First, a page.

We host cocktail parties on-stage and invite members at higher levels. At these parties we talk about our 100 year anniversary and the Century Club. Our benefits at this $10,000 level are hard to resist. A free subscription to four shows. A free table at our annual gala. Advance purchase to every show – even rentals! Access to our Opera Boxes. Free drinks whenever you come to the theatre. Fund-raising immunity for the rest of the year. At the $50,000 level we buy you dinner at a nearby restaurant when you come for a show. They also get a special marker on their seat when they attend a show so that everybody knows they are members of the Century Club. We recognize them from stage. Please note: we have one person on staff dedicated to just this program. CC members call her for tickets and she makes sure that every CC member who visits the theatre gets greeted, seated and thanked again and again.
BUT WE HAVE ONLY JUST BEGUN. We still have names that haven’t responded to the above efforts.
Remember those 4 members who didn’t renew that first year. Every so often mail them again and ask them to come back. You might even make personal phone calls to encourage them to come back.
And how about the 990 people who didn’t respond to your first prospect letter. Mail them again and you might be surprised that another 5 members join. Mail the list one more time and you might find another 3. Remember those 8 members have a life-time value to you that is far greater than your initial expense.
YOU MUST KEEP PROSPECTING. You need to keep adding names to overcome the attrition rate because some of your members will not renew. Keep prospecting and keep growing your numbers. Eventually your renewal rolls will be great enough to more than fund your prospecting efforts.
Our best prospect effort is the weekly email of events to all of our on-line names. Eventually someone is going to see a show that they really want to get the best seats – and that’s when you have them.
ADDITIONAL GIFTS / SPECIAL GIFT CAMPAIGNS
So let’s look at the typical lifespan and value of one member over five years.
You mailed them 3 prospect letters to get them to join.
You mailed them 5 letters each year to get them to renew. (5 letters x 5 years = 25 letters). Each year you asked them to increase their gift by $25.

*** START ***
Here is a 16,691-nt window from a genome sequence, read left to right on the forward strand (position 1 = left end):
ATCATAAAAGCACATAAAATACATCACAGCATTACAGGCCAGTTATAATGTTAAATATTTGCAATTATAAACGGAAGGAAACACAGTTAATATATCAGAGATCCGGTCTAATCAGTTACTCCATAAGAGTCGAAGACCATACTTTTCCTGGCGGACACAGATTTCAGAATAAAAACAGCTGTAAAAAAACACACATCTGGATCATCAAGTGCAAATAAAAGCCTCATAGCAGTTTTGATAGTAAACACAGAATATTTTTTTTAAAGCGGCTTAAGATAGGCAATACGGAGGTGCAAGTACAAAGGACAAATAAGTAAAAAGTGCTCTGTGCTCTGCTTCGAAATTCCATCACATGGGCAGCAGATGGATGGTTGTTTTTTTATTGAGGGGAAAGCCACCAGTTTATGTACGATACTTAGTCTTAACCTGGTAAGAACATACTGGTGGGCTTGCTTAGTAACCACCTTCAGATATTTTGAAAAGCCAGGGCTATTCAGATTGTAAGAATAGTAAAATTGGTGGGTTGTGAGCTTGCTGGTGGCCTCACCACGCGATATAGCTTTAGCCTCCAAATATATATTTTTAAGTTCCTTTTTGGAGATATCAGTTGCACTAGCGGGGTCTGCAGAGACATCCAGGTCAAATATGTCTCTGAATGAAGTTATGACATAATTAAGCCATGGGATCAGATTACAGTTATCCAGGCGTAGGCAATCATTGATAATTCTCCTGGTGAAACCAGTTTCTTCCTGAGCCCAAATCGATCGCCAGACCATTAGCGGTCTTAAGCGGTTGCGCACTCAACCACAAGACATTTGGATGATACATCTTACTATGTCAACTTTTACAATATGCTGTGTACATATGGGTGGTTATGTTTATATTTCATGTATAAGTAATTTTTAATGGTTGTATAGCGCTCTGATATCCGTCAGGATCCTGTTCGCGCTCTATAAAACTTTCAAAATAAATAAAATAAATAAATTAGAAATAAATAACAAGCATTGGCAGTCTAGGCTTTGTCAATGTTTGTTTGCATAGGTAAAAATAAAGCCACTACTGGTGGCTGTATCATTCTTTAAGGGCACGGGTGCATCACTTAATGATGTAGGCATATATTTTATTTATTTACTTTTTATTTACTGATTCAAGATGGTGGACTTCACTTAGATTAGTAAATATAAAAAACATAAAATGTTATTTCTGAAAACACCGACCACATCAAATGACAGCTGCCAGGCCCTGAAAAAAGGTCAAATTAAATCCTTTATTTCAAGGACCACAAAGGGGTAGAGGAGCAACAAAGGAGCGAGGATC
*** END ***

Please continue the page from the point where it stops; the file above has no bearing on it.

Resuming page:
In their third year they didn’t renew right away so you sent them a reinstatement letter and eventually called them.
Each year you mailed them an Additional Gift letter and they responded 2 of the 5 years with a $200 gift.
This one donor had a life-time value over 5 years of $1,150. ONE donor nearly covered all the costs from the original prospecting piece. The other 9 donors were all profit!
If you have 1,000 members your number over five years would be $1,150,000. AND that assumes that your members only give $100. In fact, some will give much more and some will give less.
At my theatre the total program (including our major donors) has about 2,000 members and we generate nearly $1 million each year. We have four people dedicated to this effort and we use volunteer ushers to help get the mail out.
When I worked for PBS in Dallas we had 80,000 members. We sent out over 1 million pieces of mail each year but the program generated $16 million annually. We had 16 employees and several consultant groups to keep it going. We tested letters and studied renewal rates. We could predict pretty closely just exactly how much each letter would generate.
RENEW. RENEW. RENEW. RENEW. RENEW.
Don’t give up. Reinstate.
Celebrate with your members often.
Give them what you promised. AND THANK THEM!
If you don’t ask for a gift, your prospects won’t give you a gift, and if you don’t ask for a bigger gift, they won’t give a bigger gift.
HERE IS A LINK TO ANOTHER GOOD SOURCE FOR MEMBERSHIP PROGRAMS (Please note: I do not endorse the person/company in this link – I just thought it contained helpful information.)
I hope this helps.